In 2007, the nautical science division at AMA began a multiyear in-situ study on corrosion parameters in the ballast tanks of more than 150 ships, which were gathered without applying any selection criteria. An average corrosion rate was determined by using simple statistical regression. Defining and applying this value will be useful for improving planned maintenance.

Since 2010, the research team has focused on determining how the quality of steel influences corrosion rates. According to the AMA team, the general corrosion rate of standard construction steel in normal atmospheric conditions is approximately 0.1 mm/yr. In a humid, hot, and saline environment, the corrosion rate can increase rapidly. And when considering local pitting corrosion, these rates can become even more alarming.

The service life of a vessel is governed in part by the condition of the ballast tanks, and research targeting quality control of corrosion protection systems is significant to improving corrosion protection in ballast tanks in compliance with IMO standards. Today’s ships are constructed mainly of grade A or AH steel, neither of which is particularly corrosion-resistant. A combination of traditional protective epoxy coatings and sacrificial anodes can generate acceptable results if conscientiously applied, installed, and maintained.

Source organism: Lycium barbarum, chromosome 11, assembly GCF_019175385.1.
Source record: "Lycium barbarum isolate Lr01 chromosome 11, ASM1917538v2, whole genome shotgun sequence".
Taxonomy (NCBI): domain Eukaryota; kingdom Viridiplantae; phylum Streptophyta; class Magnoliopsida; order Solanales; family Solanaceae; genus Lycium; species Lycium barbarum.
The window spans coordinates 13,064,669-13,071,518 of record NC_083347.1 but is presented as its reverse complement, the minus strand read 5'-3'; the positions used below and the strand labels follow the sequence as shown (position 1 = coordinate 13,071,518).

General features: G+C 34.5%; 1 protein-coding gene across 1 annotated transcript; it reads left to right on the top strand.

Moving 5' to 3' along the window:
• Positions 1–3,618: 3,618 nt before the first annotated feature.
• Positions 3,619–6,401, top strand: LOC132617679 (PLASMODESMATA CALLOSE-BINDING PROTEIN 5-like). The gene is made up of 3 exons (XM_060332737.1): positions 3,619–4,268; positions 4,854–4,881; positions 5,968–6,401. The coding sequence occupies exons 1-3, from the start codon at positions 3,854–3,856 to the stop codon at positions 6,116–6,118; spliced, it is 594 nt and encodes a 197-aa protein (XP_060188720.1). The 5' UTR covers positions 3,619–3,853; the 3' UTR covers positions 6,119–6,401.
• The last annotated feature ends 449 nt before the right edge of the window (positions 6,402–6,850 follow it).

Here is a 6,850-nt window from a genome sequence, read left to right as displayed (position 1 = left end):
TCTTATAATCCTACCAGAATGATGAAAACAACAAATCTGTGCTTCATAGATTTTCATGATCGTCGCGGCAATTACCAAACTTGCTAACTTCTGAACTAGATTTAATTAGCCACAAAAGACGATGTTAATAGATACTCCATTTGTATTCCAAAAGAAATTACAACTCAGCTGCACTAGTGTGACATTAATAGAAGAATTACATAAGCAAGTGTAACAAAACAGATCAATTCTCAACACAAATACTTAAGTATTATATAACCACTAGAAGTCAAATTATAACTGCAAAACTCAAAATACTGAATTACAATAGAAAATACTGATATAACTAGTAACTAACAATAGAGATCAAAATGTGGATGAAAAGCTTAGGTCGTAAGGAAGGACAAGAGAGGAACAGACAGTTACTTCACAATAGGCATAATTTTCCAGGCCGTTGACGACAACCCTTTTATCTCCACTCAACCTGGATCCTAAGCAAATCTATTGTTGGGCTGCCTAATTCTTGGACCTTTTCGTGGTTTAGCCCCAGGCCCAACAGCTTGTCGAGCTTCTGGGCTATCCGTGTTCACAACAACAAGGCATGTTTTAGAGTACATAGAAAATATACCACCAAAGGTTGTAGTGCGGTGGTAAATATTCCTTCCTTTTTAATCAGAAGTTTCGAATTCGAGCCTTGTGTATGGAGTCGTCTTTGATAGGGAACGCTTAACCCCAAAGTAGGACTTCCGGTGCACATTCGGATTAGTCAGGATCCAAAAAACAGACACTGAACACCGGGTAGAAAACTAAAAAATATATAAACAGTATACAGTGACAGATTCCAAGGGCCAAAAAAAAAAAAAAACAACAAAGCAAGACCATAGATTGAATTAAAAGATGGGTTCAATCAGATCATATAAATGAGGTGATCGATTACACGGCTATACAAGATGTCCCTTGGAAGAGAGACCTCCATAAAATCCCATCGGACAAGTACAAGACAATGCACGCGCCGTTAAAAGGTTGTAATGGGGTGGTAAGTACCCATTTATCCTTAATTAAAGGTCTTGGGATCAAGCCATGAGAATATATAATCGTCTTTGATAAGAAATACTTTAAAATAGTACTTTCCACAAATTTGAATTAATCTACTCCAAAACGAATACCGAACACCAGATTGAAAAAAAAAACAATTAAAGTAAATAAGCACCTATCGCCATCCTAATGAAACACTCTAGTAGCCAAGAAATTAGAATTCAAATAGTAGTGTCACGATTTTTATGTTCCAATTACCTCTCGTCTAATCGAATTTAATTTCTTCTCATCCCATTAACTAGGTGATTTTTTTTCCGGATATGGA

Currently, the AMA Nautical Science team is focusing on a line of research with a goal of making ballast tank coatings resistant enough to last a lifetime with little to no maintenance required. 


Risk-Based Corrosion Management

Corrosion of offshore structures can result in significant operational cost, especially as the structure ages. Key drivers for implementing a corrosion management process include the expectations for longer service life, the high cost of replacing complex infrastructure, and restrictions placed on conducting structural maintenance on stationary assets without losing production.

The common approach to providing corrosion protection is based largely on traditional maritime practices centered on the concept of periodic maintenance in shipyards or other shore-based maintenance facilities. The problem is that these practices do not carry over well for managing corrosion on offshore facilities, which sometimes remain on location for the entire duration of their service lives.